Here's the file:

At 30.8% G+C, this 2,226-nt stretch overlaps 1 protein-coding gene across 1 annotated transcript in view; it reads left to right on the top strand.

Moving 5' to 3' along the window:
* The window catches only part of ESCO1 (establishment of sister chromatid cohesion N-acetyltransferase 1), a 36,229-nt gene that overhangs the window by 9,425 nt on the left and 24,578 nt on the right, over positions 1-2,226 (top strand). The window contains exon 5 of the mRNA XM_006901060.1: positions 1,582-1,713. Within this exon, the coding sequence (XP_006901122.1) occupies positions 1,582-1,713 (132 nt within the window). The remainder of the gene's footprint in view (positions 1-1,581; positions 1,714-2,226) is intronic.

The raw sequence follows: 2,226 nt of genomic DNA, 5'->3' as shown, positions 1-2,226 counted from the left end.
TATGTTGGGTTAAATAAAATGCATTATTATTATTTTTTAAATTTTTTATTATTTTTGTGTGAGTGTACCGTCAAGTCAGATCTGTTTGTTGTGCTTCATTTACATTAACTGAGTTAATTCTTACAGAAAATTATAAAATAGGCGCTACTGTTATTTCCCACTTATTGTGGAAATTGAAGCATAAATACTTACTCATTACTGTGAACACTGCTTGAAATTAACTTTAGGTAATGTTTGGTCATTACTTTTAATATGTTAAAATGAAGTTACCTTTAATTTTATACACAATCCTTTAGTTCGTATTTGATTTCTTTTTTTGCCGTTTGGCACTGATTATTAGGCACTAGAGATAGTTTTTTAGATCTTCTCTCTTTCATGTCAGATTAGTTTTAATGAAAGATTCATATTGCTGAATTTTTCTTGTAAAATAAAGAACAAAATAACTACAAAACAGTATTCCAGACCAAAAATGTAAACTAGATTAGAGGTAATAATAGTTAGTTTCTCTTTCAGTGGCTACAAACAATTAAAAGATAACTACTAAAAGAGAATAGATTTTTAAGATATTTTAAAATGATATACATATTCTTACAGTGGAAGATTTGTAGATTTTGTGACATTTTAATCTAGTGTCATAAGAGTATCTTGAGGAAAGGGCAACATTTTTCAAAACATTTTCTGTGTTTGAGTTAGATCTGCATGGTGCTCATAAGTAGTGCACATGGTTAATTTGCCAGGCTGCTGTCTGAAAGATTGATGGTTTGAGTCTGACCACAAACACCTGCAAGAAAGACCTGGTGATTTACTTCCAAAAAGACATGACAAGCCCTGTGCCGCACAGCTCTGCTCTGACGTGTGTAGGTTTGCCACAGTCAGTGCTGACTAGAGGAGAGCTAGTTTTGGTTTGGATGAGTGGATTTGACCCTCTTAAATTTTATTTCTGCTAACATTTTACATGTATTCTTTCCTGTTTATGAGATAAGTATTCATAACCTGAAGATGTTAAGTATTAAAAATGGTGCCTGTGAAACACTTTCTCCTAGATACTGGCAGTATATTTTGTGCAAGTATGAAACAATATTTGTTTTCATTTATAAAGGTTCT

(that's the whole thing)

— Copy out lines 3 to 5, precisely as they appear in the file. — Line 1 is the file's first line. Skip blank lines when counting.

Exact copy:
* The window catches only part of ESCO1 (establishment of sister chromatid cohesion N-acetyltransferase 1), a 36,229-nt gene that overhangs the window by 9,425 nt on the left and 24,578 nt on the right, over positions 1-2,226 (top strand). The window contains exon 5 of the mRNA XM_006901060.1: positions 1,582-1,713. Within this exon, the coding sequence (XP_006901122.1) occupies positions 1,582-1,713 (132 nt within the window). The remainder of the gene's footprint in view (positions 1-1,581; positions 1,714-2,226) is intronic.

The raw sequence follows: 2,226 nt of genomic DNA, 5'->3' as shown, positions 1-2,226 counted from the left end.
TATGTTGGGTTAAATAAAATGCATTATTATTATTTTTTAAATTTTTTATTATTTTTGTGTGAGTGTACCGTCAAGTCAGATCTGTTTGTTGTGCTTCATTTACATTAACTGAGTTAATTCTTACAGAAAATTATAAAATAGGCGCTACTGTTATTTCCCACTTATTGTGGAAATTGAAGCATAAATACTTACTCATTACTGTGAACACTGCTTGAAATTAACTTTAGGTAATGTTTGGTCATTACTTTTAATATGTTAAAATGAAGTTACCTTTAATTTTATACACAATCCTTTAGTTCGTATTTGATTTCTTTTTTTGCCGTTTGGCACTGATTATTAGGCACTAGAGATAGTTTTTTAGATCTTCTCTCTTTCATGTCAGATTAGTTTTAATGAAAGATTCATATTGCTGAATTTTTCTTGTAAAATAAAGAACAAAATAACTACAAAACAGTATTCCAGACCAAAAATGTAAACTAGATTAGAGGTAATAATAGTTAGTTTCTCTTTCAGTGGCTACAAACAATTAAAAGATAACTACTAAAAGAGAATAGATTTTTAAGATATTTTAAAATGATATACATATTCTTACAGTGGAAGATTTGTAGATTTTGTGACATTTTAATCTAGTGTCATAAGAGTATCTTGAGGAAAGGGCAACATTTTTCAAAACATTTTCTGTGTTTGAGTTAGATCTGCATGGTGCTCATAAGTAGTGCACATGGTTAATTTGCCAGGCTGCTGTCTGAAAGATTGATGGTTTGAGTCTGACCACAAACACCTGCAAGAAAGACCTGGTGATTTACTTCCAAAAAGACATGACAAGCCCTGTGCCGCACAGCTCTGCTCTGACGTGTGTAGGTTTGCCACAGTCAGTGCTGACTAGAGGAGAGCTAGTTTTGGTTTGGATGAGTGGATTTGACCCTCTTAAATTTTATTTCTGCTAACATTTTACATGTATTCTTTCCTGTTTATGAGATAAGTATTCATAACCTGAAGATGTTAAGTATTAAAAATGGTGCCTGTGAAACACTTTCTCCTAGATACTGGCAGTATATTTTGTGCAAGTATGAAACAATATTTGTTTTCATTTATAAAGGTTCT